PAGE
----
Outdoor activities with a healthy dose of curiosity, brought to you by Laure Latham
Enjoying what you're reading?
Subscribe via Email and never miss anything on Frog Mom!
I cancelled my favorite hiking magazine subscription just to receive the JetBoil Zip cooking system as a “gift” for (re)subscribing. I had coveted this compact stove for a few years but we already had a camping stove that worked just fine. Two backpacking trips later, I’m a fan of the JetBoil Zip. In fact, it has replaced my other stove to become my main cooking system both for family backpacking trips and backpacking trips without kids and I’m sharing my experience here in this JetBoil Zip review. Since I also love to eat, I’m sharing a few recipes and food ideas that work well with my family.
If you like being outside and are nervous about cooking on family camping trips, this could really change the game for you.
* This post contains affiliate links.
The JetBoil Zip is the cheapest of the JetBoil cooking system range and in many ways the most basic, but it includes all you would expect from a JetBoil. It’s built like a nesting doll and when you put the parts together in the right order, it all fits together neatly. Inside the cook pot, you can fit
The base of the pot is covered by a plastic cup that doubles as measuring cup (mine is graded in oz and mL) and I fit a small lighter inside the cup to have my cooking system ready to go. (Note to self: add flint stone fire starter for security.) You won’t get a separate windshield for the burner as it’s already part of the design with the FluxRing. Last but not least, the perforated lid with spout doubles as a strainer.
When I received the JetBoil Zip, I pulled it out of the box and was amazed by how compact it was. I mean, it was smaller than the teapot on my desk and weighed less than a pack of dry pasta in my pantry. Very precisely, the specs are
I’ve seen Starbucks coffee cups bigger than that. In terms of packing space, it totally beats the volume of my classic backpacking system consisting of a one-liter pot + camping stove + gas.
Given the (small) size, I wondered how this camping stove would perform for a family of four. Two hot meals per day over three days–would it be enough for 2 adults and 2 older kids or was it going to be a “side” stove? The only way to know was to go on a backpacking trip.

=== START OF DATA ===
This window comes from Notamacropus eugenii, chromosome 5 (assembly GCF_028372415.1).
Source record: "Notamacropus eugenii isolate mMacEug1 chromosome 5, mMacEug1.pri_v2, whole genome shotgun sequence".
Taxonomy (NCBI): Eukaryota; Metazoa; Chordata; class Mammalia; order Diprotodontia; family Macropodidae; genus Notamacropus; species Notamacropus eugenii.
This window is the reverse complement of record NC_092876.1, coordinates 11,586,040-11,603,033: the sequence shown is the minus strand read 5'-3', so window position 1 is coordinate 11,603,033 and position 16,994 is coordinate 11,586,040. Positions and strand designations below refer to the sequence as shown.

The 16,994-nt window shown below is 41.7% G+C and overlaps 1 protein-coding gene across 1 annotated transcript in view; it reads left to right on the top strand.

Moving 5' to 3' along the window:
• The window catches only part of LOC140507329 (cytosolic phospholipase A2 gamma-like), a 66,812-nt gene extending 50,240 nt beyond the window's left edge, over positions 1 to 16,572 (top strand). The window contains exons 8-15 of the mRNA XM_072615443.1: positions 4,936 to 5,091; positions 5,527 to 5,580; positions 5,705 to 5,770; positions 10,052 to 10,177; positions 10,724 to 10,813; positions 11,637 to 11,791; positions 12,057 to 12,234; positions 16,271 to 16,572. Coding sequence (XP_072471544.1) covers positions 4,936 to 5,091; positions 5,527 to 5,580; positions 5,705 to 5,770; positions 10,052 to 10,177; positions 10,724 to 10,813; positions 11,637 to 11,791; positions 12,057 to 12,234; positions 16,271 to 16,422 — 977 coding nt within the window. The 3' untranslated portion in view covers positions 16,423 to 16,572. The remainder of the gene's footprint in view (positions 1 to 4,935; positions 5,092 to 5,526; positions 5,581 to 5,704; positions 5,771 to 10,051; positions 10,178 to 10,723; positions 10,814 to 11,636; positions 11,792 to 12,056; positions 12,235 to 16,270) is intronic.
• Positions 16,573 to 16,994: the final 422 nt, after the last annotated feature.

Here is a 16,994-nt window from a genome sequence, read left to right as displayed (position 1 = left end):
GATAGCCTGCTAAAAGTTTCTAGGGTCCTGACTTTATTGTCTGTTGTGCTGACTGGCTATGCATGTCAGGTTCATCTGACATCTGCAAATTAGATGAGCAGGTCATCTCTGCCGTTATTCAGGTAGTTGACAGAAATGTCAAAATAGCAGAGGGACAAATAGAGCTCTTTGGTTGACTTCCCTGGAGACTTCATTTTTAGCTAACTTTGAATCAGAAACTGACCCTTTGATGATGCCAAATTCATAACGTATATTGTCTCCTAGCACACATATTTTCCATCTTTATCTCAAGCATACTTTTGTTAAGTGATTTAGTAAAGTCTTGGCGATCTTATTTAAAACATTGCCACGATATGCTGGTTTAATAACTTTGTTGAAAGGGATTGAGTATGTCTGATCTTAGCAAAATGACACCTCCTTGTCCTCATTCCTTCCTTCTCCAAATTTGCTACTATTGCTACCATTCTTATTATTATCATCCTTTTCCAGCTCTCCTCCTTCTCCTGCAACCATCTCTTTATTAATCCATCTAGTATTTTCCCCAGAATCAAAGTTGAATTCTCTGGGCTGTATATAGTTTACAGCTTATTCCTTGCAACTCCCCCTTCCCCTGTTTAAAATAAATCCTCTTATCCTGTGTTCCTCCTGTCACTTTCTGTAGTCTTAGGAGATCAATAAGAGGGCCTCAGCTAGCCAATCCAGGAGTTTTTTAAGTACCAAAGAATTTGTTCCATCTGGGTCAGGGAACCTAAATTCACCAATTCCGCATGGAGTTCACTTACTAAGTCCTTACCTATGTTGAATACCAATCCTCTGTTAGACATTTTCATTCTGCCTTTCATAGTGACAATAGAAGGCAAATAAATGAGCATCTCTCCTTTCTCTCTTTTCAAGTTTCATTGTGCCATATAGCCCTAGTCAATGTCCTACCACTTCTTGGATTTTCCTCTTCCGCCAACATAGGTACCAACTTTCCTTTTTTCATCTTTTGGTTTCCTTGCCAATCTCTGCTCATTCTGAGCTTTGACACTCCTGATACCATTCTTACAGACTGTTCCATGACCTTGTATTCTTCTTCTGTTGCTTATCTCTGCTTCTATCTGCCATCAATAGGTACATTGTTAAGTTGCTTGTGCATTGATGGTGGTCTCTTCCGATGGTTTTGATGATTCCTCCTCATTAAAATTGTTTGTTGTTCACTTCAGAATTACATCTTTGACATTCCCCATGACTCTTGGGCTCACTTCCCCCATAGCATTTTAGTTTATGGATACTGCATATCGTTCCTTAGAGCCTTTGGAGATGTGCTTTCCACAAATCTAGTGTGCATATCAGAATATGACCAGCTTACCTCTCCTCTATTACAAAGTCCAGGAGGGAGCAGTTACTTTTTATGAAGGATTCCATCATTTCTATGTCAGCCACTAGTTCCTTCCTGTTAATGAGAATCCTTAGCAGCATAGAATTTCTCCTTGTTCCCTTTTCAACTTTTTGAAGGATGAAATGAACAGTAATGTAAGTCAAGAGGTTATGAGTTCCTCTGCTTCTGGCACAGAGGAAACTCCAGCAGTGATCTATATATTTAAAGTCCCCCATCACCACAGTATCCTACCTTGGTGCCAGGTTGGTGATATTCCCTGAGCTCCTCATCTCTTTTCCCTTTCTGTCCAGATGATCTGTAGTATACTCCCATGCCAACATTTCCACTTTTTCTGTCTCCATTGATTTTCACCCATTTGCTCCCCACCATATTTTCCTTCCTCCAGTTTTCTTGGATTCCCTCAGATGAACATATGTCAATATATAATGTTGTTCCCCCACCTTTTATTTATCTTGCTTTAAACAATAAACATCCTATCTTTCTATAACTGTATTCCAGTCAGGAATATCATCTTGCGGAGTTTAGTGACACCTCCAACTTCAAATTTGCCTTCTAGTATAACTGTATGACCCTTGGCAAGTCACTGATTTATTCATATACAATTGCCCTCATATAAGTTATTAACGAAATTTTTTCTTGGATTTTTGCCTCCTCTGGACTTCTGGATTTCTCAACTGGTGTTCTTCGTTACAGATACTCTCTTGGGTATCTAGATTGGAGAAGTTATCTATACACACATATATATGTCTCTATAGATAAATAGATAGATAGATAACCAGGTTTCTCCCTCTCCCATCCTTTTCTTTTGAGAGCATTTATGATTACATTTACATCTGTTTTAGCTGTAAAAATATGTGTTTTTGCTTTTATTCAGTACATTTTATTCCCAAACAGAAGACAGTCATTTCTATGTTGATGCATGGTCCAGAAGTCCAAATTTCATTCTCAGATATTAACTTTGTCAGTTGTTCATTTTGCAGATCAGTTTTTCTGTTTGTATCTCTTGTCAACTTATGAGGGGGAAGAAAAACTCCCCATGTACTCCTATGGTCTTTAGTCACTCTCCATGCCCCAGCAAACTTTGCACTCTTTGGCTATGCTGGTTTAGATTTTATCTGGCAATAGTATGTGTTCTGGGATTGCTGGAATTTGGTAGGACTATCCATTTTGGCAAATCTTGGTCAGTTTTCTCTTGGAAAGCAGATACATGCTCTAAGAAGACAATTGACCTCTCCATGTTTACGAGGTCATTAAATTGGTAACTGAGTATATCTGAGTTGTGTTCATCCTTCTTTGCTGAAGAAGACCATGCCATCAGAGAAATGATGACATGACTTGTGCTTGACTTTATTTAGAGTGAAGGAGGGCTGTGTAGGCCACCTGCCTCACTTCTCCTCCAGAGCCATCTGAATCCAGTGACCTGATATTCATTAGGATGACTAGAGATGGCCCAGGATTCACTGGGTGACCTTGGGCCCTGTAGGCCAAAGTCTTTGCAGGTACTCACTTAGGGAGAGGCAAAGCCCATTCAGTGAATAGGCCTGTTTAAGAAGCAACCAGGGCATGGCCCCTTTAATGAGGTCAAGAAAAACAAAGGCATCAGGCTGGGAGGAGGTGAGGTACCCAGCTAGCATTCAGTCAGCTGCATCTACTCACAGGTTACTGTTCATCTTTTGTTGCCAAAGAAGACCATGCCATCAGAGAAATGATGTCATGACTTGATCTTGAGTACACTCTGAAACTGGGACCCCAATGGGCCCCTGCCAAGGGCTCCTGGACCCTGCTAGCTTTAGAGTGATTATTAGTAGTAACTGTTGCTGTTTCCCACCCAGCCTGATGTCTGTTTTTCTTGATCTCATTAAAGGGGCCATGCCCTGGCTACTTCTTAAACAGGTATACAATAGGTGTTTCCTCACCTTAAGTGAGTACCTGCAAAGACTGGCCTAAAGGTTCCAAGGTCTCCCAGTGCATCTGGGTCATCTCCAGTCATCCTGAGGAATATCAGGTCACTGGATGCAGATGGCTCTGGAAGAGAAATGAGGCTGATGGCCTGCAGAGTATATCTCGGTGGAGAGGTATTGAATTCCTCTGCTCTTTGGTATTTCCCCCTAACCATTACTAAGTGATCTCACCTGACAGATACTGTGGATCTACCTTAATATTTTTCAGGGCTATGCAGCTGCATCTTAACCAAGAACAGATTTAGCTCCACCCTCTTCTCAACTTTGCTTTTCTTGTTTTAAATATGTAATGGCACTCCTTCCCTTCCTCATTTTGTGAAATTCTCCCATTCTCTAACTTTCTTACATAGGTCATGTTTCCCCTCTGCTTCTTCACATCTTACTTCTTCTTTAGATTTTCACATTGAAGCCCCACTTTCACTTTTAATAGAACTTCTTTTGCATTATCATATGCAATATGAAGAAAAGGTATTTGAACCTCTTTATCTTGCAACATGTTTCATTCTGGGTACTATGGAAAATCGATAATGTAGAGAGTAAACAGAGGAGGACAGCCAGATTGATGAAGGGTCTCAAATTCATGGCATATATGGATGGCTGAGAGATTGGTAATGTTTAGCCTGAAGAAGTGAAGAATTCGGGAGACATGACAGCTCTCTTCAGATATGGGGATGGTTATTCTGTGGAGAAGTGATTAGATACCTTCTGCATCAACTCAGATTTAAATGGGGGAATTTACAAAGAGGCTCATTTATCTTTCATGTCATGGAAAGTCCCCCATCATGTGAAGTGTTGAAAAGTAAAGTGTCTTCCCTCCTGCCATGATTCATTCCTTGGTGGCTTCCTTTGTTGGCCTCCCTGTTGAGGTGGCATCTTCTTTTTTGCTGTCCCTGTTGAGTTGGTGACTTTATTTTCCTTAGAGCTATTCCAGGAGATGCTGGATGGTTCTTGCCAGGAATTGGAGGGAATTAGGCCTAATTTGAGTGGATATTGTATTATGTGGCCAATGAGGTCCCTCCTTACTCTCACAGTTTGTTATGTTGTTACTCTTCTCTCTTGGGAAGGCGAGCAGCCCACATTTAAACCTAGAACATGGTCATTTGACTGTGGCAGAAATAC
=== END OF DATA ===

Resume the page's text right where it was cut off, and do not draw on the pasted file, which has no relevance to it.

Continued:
In the spring, we backpacked our first ever unsupported long distance route, the beautiful Affric Kintail Way in Scotland. With 50K of trails over mountains and glens, we packed three days worth of food in our backpacks and a tent. When my husband saw me pack the JetBoil Zip in addition to our regular camping stove, he said, “It’s heavy enough as it is!” Well, I protested, it’ll be handy for hot drinks. And that was that.
On our first night in the Scottish mountains, I looked at menacing clouds and decided to get dinner cooking presto before another storm bashed us. The afternoon had been pretty wet thus far and it looked like we were in for more horizontal rain. I set our big camping stove in a spot sheltered from the wind, deployed the windscreen and opened the gas valve. Nothing. The stove refused to switch on. I had a mild moment of panic. The connector tube was probably clogged and I hadn’t checked it before leaving.
JetBoil Zip to the rescue! Since I didn’t have any instructions, I opened it and figured out how to use it up on the spot. It was super easy and I quickly found out that you have light the stove before mounting the cook pot on the burner–which by the way, can be a bit fiddly. Once both were connected and the system stable on its three feet, water started heating up and dinner (fortunately, freeze-dried food and instant soups) was on the way.
The main advantage of the JetBoil Zip cooking system is its speed. On the website, it says that this insulated pot boils 0.8L of water in 2.5 minutes (or in real life, 3 minutes or so). When we camp or backpack, time is usually a big factor when cooking meals as we’re ravenous for a real hot meal after a day out. You can only eat so many snack bars before dreaming of a pot of steaming rice. Also as temperatures drop fast at sunset, the quicker we eat the better.
With my Primus camping stove, cooking dinner can be an exercise in patience. First, I have to find a spot well sheltered from the wind, flat-ish and big enough to accommodate the tripod stove, the windscreen and the gas canister (connected to the stove via a tube). This can prove a challenge when camping in grassy meadows (no rocks to double as makeshift tables) or in windy conditions (normal conditions in many spots of England and Scotland, it seems). At best with my regular stove, I have dinner cooking in 10 minutes and a hot meal ready in 25 to 30 minutes.